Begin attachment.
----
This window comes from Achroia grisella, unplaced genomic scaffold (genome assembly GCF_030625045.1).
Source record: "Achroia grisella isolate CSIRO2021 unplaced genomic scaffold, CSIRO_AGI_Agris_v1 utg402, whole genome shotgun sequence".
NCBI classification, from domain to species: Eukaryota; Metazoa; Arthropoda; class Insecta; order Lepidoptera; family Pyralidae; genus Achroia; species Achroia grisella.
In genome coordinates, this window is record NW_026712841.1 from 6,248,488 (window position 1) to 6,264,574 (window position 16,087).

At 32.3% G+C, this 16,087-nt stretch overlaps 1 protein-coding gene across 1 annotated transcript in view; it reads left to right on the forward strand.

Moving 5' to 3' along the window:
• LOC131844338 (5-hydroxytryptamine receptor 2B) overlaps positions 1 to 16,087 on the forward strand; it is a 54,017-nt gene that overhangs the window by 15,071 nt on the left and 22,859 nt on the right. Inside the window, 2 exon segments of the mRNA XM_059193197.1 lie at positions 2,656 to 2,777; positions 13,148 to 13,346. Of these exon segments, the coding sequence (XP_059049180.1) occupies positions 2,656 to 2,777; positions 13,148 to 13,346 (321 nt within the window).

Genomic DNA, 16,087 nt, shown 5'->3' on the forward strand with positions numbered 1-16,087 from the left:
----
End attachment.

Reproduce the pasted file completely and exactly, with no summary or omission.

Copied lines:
This window comes from Achroia grisella, unplaced genomic scaffold (genome assembly GCF_030625045.1).
Source record: "Achroia grisella isolate CSIRO2021 unplaced genomic scaffold, CSIRO_AGI_Agris_v1 utg402, whole genome shotgun sequence".
NCBI classification, from domain to species: Eukaryota; Metazoa; Arthropoda; class Insecta; order Lepidoptera; family Pyralidae; genus Achroia; species Achroia grisella.
In genome coordinates, this window is record NW_026712841.1 from 6,248,488 (window position 1) to 6,264,574 (window position 16,087).

At 32.3% G+C, this 16,087-nt stretch overlaps 1 protein-coding gene across 1 annotated transcript in view; it reads left to right on the forward strand.

Moving 5' to 3' along the window:
• LOC131844338 (5-hydroxytryptamine receptor 2B) overlaps positions 1 to 16,087 on the forward strand; it is a 54,017-nt gene that overhangs the window by 15,071 nt on the left and 22,859 nt on the right. Inside the window, 2 exon segments of the mRNA XM_059193197.1 lie at positions 2,656 to 2,777; positions 13,148 to 13,346. Of these exon segments, the coding sequence (XP_059049180.1) occupies positions 2,656 to 2,777; positions 13,148 to 13,346 (321 nt within the window).

Genomic DNA, 16,087 nt, shown 5'->3' on the forward strand with positions numbered 1-16,087 from the left: